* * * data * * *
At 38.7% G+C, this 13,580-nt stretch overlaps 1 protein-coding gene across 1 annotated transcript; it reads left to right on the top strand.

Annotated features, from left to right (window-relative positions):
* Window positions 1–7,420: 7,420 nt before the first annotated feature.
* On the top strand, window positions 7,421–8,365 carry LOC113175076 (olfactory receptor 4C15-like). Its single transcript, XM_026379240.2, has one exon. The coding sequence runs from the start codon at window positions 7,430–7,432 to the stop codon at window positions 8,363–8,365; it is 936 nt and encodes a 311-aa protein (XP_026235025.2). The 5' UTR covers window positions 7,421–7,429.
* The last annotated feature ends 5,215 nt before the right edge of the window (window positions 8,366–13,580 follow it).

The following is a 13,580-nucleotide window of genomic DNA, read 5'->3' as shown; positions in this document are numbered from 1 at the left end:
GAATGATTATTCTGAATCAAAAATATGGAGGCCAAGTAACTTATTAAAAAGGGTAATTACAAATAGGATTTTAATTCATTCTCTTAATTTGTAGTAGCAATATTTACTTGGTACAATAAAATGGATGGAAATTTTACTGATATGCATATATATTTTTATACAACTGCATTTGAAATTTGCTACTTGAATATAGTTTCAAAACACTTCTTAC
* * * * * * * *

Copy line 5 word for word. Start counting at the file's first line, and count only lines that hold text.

* The last annotated feature ends 5,215 nt before the right edge of the window (window positions 8,366–13,580 follow it).